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Hit-run driver jailed over crash that killed a ‘beloved’ young woman

Cochrane also grew up as an only child, but his parents were both drug addicts and his upbringing featured dysfunction, neglect and frequent police raids.

By the time Cochrane was 19, addictions had killed both his parents and he too had plunged into drug abuse and a chaotic life of crime.

Shane Cochrane has been sentenced to 10 years in prison over the Clayton hit-run collision. Lauren Hindes will face court at a later date.

Shane Cochrane has been sentenced to 10 years in prison over the Clayton hit-run collision. Lauren Hindes will face court at a later date.Credit:Victoria Police

Almost two decades later, on August 29 last year, Cochrane was addled by ice and GHB and speeding an unregistered car when he ran a red light and hit Ms Perera as the commerce and business student traversed a pedestrian crossing outside Monash University’s Clayton campus.

Police estimate Cochrane was driving between 95km/h and 102km/h – in an 80km/h zone – when he hit Ms Perera and the impact threw her 60 metres. The 20-year-old died instantly.

Cochrane and girlfriend Lauren Hindes, seated next to him in a blue Mazda that night, quickly established they hit someone, the County Court heard, but didn’t stop and spent the next four days evading police.

On Tuesday, Cochrane, 38, was jailed for 10 years after pleading guilty to culpable driving causing death, failing to render assistance and other driving offences, as judge Liz Gaynor outlined the devastation he caused.

Lauren Hindes was arrested a few days after the fatal crash.

Lauren Hindes was arrested a few days after the fatal crash.Credit:Nine News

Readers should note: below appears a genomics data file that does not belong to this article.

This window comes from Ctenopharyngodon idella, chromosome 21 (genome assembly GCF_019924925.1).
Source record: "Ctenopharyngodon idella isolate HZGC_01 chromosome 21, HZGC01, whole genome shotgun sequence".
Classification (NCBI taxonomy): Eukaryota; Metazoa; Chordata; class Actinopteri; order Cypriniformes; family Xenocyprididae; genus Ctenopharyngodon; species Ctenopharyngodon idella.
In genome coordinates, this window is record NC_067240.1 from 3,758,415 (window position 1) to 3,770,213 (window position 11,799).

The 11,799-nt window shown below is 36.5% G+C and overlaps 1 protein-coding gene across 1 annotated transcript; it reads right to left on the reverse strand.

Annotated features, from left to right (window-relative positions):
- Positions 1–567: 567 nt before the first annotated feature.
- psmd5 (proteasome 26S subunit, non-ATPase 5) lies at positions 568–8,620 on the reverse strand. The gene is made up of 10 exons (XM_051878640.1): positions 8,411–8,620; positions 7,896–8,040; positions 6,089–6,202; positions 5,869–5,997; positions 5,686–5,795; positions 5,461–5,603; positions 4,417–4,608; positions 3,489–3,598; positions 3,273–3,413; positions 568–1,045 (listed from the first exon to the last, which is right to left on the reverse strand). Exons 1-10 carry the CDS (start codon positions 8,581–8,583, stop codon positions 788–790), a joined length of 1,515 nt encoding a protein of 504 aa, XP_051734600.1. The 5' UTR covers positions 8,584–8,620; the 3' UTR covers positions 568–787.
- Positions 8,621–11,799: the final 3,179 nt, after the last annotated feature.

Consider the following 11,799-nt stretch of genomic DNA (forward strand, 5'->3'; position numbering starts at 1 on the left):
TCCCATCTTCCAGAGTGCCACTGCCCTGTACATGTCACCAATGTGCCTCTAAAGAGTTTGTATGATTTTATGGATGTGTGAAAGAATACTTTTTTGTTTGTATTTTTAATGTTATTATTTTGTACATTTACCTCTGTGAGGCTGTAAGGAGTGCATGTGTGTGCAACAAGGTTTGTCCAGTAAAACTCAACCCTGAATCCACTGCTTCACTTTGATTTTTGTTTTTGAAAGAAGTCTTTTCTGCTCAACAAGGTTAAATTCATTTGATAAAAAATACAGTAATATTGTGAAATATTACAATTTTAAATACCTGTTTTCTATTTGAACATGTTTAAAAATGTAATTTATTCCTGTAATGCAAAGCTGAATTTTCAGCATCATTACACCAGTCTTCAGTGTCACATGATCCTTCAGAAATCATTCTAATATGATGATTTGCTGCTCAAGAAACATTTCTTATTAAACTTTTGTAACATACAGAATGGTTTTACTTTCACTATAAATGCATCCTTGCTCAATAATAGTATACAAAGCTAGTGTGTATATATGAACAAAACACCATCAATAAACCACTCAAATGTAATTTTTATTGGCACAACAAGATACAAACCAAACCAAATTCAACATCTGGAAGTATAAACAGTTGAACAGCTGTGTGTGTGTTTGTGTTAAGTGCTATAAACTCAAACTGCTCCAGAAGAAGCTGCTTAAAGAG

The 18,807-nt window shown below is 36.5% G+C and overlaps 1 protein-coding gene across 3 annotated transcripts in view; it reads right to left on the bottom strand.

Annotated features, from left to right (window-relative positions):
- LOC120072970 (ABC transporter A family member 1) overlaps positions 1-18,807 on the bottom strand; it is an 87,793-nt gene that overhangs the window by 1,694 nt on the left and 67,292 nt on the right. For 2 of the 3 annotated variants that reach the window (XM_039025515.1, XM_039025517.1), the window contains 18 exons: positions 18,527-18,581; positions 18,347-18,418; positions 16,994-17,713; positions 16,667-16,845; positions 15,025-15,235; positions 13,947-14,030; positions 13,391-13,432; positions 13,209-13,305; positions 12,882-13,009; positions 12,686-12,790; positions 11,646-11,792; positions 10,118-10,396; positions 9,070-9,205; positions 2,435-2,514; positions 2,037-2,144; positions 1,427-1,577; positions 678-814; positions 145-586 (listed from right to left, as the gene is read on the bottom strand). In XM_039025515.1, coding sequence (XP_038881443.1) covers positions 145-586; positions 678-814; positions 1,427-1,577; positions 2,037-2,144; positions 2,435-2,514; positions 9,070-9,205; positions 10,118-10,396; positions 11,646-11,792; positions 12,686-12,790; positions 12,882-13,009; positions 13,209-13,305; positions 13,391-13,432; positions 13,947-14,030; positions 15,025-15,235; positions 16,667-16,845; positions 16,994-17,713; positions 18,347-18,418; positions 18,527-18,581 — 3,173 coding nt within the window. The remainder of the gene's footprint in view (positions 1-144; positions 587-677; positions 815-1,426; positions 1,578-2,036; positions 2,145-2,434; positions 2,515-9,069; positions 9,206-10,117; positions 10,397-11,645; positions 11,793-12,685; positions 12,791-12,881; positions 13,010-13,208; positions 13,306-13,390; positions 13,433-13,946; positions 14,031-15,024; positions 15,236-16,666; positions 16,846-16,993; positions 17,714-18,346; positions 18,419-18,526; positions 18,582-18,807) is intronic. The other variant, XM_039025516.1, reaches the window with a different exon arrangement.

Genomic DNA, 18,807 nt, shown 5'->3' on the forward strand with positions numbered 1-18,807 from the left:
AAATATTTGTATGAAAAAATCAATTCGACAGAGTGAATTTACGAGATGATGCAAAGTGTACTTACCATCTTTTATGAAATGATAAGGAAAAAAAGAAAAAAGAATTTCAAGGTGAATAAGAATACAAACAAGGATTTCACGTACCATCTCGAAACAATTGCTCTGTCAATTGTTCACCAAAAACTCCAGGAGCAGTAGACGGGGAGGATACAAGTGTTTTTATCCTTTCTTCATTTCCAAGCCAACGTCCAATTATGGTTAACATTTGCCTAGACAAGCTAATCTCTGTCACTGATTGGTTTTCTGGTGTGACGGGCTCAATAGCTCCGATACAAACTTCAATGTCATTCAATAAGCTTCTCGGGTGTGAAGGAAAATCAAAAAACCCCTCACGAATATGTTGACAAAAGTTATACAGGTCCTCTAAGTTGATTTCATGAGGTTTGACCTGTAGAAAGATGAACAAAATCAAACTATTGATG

“You are now responsible for the death of a beloved only daughter who was the centre of her parents’ world … their lives have been entirely and irrevocably shattered,” Judge Gaynor said.

Ms Perera’s mother told an earlier hearing Nisali brought joy and happiness from the day she was born, but that she and Nisali’s father were now grief-ridden, lonely, felt guilt at letting their daughter go and worried about their own future without a dependent to care for them when they get older.

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“I am 52 years of age and I don’t have any hope of another child. My only child is gone for good,” Mrs Perera said.

“The feeling of loneliness and despair is immense.”

Cochrane, who wiped away tears as Judge Gaynor read from the mother’s victim statement, must serve eight years before he is eligible for parole.

After the crash, Cochrane drove to an abandoned church and he and Ms Hindes left the Mazda and got a lift with a ride-share driver, who suspected the couple did something wrong as they ducked whenever police cars drove past.

They were eventually arrested five days later at a house in Officer, south-east of Melbourne.

The hit-run was an escalation in Cochrane’s “appalling” driving record, Judge Gaynor said, which included previous convictions for driving on drugs, speeding and leaving the scene of a crash. He once drove at 200km/h during a police pursuit and also has prior convictions for drugs, violence, dishonesty and weapons offences.

Psychologists diagnosed him with ADHD and an acquired brain injury – the latter related to his drug use – and believe those factors were behind his impulsivity, poor decision making and inability to focus. One psychologist said Cochrane recalled reaching for his phone as he veered across three lanes and overtook a truck before he hit Ms Perera.

Judge Gaynor accepted Cochrane’s impairments contributed to his offending, but they were worsened by his decision to use drugs. While she had “great sympathy” for his childhood and accepted his remorse, he had failed numerous efforts to help him get off drugs and the community needed protection.

Ms Hindes, 34, is awaiting trial charged with assisting an offender.

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